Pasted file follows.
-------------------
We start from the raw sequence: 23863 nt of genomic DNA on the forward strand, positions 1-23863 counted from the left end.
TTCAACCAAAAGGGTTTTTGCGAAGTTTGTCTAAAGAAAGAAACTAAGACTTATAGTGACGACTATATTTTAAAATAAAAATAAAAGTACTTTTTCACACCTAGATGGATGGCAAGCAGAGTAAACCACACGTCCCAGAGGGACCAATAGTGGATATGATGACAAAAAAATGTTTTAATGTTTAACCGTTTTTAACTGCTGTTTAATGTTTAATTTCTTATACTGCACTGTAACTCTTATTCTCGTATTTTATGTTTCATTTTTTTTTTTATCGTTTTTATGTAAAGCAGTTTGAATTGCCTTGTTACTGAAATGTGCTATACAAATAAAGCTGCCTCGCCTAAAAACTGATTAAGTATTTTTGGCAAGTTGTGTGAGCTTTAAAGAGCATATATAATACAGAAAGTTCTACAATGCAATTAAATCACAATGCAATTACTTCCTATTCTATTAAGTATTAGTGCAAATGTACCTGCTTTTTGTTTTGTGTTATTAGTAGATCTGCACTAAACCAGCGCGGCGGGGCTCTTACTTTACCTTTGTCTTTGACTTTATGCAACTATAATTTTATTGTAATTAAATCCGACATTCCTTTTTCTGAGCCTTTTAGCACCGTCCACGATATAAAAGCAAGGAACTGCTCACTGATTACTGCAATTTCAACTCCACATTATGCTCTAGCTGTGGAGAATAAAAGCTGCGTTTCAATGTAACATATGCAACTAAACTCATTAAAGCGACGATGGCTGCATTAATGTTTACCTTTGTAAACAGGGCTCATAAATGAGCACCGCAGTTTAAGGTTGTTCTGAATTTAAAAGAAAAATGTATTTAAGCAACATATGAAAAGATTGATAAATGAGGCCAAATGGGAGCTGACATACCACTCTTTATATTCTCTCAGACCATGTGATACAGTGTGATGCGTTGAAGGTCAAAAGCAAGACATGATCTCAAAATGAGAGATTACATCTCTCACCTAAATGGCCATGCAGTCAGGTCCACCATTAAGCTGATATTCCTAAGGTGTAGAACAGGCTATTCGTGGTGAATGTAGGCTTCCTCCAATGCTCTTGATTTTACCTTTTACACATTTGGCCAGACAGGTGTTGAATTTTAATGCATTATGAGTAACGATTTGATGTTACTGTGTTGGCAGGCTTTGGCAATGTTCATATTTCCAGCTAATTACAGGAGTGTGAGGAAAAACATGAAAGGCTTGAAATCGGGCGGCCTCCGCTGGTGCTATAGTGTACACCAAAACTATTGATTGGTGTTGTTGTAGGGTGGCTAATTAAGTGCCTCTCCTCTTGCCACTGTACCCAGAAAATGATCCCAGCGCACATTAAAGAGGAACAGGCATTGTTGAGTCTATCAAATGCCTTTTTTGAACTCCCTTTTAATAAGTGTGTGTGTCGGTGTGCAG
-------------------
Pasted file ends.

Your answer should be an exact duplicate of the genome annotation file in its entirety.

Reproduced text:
We start from the raw sequence: 23863 nt of genomic DNA on the forward strand, positions 1-23863 counted from the left end.
TTCAACCAAAAGGGTTTTTGCGAAGTTTGTCTAAAGAAAGAAACTAAGACTTATAGTGACGACTATATTTTAAAATAAAAATAAAAGTACTTTTTCACACCTAGATGGATGGCAAGCAGAGTAAACCACACGTCCCAGAGGGACCAATAGTGGATATGATGACAAAAAAATGTTTTAATGTTTAACCGTTTTTAACTGCTGTTTAATGTTTAATTTCTTATACTGCACTGTAACTCTTATTCTCGTATTTTATGTTTCATTTTTTTTTTTATCGTTTTTATGTAAAGCAGTTTGAATTGCCTTGTTACTGAAATGTGCTATACAAATAAAGCTGCCTCGCCTAAAAACTGATTAAGTATTTTTGGCAAGTTGTGTGAGCTTTAAAGAGCATATATAATACAGAAAGTTCTACAATGCAATTAAATCACAATGCAATTACTTCCTATTCTATTAAGTATTAGTGCAAATGTACCTGCTTTTTGTTTTGTGTTATTAGTAGATCTGCACTAAACCAGCGCGGCGGGGCTCTTACTTTACCTTTGTCTTTGACTTTATGCAACTATAATTTTATTGTAATTAAATCCGACATTCCTTTTTCTGAGCCTTTTAGCACCGTCCACGATATAAAAGCAAGGAACTGCTCACTGATTACTGCAATTTCAACTCCACATTATGCTCTAGCTGTGGAGAATAAAAGCTGCGTTTCAATGTAACATATGCAACTAAACTCATTAAAGCGACGATGGCTGCATTAATGTTTACCTTTGTAAACAGGGCTCATAAATGAGCACCGCAGTTTAAGGTTGTTCTGAATTTAAAAGAAAAATGTATTTAAGCAACATATGAAAAGATTGATAAATGAGGCCAAATGGGAGCTGACATACCACTCTTTATATTCTCTCAGACCATGTGATACAGTGTGATGCGTTGAAGGTCAAAAGCAAGACATGATCTCAAAATGAGAGATTACATCTCTCACCTAAATGGCCATGCAGTCAGGTCCACCATTAAGCTGATATTCCTAAGGTGTAGAACAGGCTATTCGTGGTGAATGTAGGCTTCCTCCAATGCTCTTGATTTTACCTTTTACACATTTGGCCAGACAGGTGTTGAATTTTAATGCATTATGAGTAACGATTTGATGTTACTGTGTTGGCAGGCTTTGGCAATGTTCATATTTCCAGCTAATTACAGGAGTGTGAGGAAAAACATGAAAGGCTTGAAATCGGGCGGCCTCCGCTGGTGCTATAGTGTACACCAAAACTATTGATTGGTGTTGTTGTAGGGTGGCTAATTAAGTGCCTCTCCTCTTGCCACTGTACCCAGAAAATGATCCCAGCGCACATTAAAGAGGAACAGGCATTGTTGAGTCTATCAAATGCCTTTTTTGAACTCCCTTTTAATAAGTGTGTGTGTCGGTGTGCAG